The American Society of Cinematographers

Loyalty • Progress • Artistry
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At the recent International Cinematography Summit Conference hosted by the ASC, one of the discussions that representatives of cinematography societies from around the world engaged in revolved around the role of the societies in educating the next generation of cinematographers. Although we are not film schools, part of the responsibility we have is to ensure that the future of the craft is secure. We discussed ways to interact with existing institutions, as well as things we can do on an individual basis. One of the most valuable experiences a young cinematographer can have is direct interaction with a seasoned professional.

I have mentioned before the unique spirit of camaraderie that exists in the ASC Clubhouse. When members hang out in the bar or the kitchen, the conversations that occur run the gamut from low scores at golf outings to innovative solutions to complex virtual-production sequences. This free-flowing exchange of information is at the heart of the way ASC cinematographers speak to each other. Lacking any hint of competition, these casual conversations are like master classes: personal, in-depth explorations of the tools and artistry that comprise our craft. Often we’ve said, “If only we could bottle this.”

In a way, we have.

In March, as part of our Friends of the ASC program, we kicked off a series of events called the ASC Breakfast Club. My fellow member Matthew Libatique agreed to be the first subject. After sharing a hearty breakfast with many ASC members, an eager audience listened as Matty explained his approach to such films as Black Swan, Inside Man, The Fountain, Iron Man and Requiem for a Dream, his comments punctuated by clips from several films. Among the anecdotes he shared was filming a scene with two actors by the ocean. It was a very overcast day, so he surrounded one of the actors with white cards to bring up his eyes. The actor asked if Matty could remove the cards, because he wanted to see the water as an emotional element for his character. Although it might have made the shot look different than Matty intended, he understood how it would affect the actor’s performance, and he complied.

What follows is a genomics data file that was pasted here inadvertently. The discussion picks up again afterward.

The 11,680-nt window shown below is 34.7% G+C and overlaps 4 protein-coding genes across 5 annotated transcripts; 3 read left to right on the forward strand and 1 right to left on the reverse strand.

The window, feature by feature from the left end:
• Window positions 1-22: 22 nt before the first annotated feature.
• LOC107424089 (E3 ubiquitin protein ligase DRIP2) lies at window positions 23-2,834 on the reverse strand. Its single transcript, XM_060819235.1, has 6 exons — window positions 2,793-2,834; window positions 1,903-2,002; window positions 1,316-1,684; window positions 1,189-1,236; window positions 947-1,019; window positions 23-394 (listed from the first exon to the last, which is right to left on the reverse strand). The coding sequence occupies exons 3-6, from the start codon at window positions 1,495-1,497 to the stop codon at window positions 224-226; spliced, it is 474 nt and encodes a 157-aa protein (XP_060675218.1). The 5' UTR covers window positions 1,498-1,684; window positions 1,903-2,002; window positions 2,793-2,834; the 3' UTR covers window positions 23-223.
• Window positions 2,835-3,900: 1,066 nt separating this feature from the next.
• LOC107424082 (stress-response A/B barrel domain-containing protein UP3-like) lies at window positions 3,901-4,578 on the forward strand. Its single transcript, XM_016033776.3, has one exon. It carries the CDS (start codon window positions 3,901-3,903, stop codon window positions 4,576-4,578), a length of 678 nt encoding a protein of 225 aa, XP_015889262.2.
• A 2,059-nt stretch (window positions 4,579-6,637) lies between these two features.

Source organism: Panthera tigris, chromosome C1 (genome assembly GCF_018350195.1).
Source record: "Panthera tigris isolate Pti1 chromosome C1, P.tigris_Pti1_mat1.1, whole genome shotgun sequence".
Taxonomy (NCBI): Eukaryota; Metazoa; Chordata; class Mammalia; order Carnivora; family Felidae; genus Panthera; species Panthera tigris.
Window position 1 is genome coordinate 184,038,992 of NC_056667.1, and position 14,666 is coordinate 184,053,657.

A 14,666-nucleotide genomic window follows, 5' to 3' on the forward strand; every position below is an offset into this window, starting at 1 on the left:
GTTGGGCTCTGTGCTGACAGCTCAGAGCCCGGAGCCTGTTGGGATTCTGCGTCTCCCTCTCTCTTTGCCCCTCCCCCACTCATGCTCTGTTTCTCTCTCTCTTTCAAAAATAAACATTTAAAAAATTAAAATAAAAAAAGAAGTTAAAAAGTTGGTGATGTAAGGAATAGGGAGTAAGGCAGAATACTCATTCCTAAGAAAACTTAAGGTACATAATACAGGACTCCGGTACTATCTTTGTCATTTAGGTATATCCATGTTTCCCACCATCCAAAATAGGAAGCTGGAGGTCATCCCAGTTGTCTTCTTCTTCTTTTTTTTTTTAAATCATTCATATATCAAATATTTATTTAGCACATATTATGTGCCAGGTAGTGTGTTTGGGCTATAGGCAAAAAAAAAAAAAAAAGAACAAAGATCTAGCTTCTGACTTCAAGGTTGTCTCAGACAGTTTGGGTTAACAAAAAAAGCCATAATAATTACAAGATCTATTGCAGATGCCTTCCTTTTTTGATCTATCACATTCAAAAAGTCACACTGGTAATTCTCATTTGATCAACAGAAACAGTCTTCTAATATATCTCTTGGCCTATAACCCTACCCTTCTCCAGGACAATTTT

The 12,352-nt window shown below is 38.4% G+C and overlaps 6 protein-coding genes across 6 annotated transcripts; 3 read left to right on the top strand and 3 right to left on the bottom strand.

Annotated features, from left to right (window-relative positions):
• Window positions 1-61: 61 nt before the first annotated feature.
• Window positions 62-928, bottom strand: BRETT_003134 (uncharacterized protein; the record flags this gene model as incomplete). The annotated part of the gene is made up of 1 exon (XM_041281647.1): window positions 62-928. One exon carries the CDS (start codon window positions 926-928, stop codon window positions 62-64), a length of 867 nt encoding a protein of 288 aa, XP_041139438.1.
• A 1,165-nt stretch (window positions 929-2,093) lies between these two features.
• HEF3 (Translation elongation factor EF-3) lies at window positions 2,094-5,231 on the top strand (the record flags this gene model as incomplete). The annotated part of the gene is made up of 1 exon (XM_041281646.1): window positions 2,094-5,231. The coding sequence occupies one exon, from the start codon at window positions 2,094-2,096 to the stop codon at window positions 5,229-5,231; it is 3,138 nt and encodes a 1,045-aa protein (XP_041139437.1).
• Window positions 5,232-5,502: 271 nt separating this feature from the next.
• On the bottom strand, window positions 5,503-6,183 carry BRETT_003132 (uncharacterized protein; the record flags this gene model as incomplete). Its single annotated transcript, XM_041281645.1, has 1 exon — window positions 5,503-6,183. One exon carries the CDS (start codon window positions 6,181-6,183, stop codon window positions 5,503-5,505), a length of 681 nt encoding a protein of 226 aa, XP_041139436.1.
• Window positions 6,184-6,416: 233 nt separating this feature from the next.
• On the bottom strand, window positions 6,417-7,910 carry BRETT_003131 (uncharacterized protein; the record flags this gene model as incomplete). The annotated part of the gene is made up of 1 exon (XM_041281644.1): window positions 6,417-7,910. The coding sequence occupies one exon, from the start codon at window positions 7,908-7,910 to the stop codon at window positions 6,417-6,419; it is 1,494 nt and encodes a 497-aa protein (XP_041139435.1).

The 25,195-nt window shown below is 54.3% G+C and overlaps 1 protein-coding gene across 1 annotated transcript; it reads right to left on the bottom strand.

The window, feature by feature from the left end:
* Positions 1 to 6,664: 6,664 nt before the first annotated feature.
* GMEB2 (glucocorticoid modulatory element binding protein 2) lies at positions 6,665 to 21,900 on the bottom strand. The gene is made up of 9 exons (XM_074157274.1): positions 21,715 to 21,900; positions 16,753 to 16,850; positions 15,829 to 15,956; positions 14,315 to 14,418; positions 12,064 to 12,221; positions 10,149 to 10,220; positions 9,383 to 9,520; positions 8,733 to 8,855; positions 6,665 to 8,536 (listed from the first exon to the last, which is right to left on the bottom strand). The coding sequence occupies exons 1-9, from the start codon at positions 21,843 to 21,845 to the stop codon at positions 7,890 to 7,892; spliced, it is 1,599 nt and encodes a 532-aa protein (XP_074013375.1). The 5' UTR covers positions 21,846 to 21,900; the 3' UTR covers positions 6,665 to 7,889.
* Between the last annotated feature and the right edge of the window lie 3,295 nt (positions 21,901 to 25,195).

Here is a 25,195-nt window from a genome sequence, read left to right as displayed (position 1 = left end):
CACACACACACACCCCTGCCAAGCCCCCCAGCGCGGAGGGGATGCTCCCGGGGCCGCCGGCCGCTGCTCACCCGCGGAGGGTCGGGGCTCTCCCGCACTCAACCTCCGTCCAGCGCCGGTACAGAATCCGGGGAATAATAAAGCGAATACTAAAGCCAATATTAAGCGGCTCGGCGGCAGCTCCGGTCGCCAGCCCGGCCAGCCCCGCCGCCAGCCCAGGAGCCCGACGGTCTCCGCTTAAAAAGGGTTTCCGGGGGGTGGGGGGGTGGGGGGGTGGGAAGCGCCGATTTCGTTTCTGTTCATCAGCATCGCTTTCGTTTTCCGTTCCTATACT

The event became much more than a seminar. As the conversation progressed into Q&A, the feeling in the room was one of familiarity, of hanging out with someone and hearing his stories about what he has done. This is exactly our intent with the Breakfast Club: not to lecture, but to learn through the realization that we all go through the same things, that being a cinematographer gives us experiences we all share, and what makes the difference is that we arrive at our solutions based on our individual artistic approach. This does not reduce the mystique of being a member of the ASC. It actually enhances that distinction, because the creativity with which you conquer the challenge is what separates you from the rest.

The most effective way of teaching our craft relies on giving young cinematographers exposure to professionals in a real working environment. This is often difficult, given the concerns about personal injury and liability when someone who is not an employee is injured on a set. Working through the stage facility at Mole-Richardson, honorary ASC member Larry Parker has become legendary for the number of grip and electric people he has trained over the decades. On another front, Hollywood CPR is a program that has successfully placed trained interns on film and television productions at entry-level positions.

Young filmmakers can also learn by volunteering to help an organization. At the ASC, we use volunteers for many functions, including our annual awards ceremony. A few years ago, a young man from Ohio named Jon Witmer came to the ASC and wanted to help. We were preparing to renovate our Clubhouse, so we put him to work packing our camera collection for storage. He was so dedicated and attentive that we later used him as a loader when we filmed interviews with ASC members for our archives. Eventually, Jon became part of my regular camera crew, and then he found his calling as the associate editor of American Cinematographer.

In the final analysis, cinematography societies of the world educate by inspiring, by being open about our techniques as well as our challenges, and, above all, by simply sharing our love for what we do.

 

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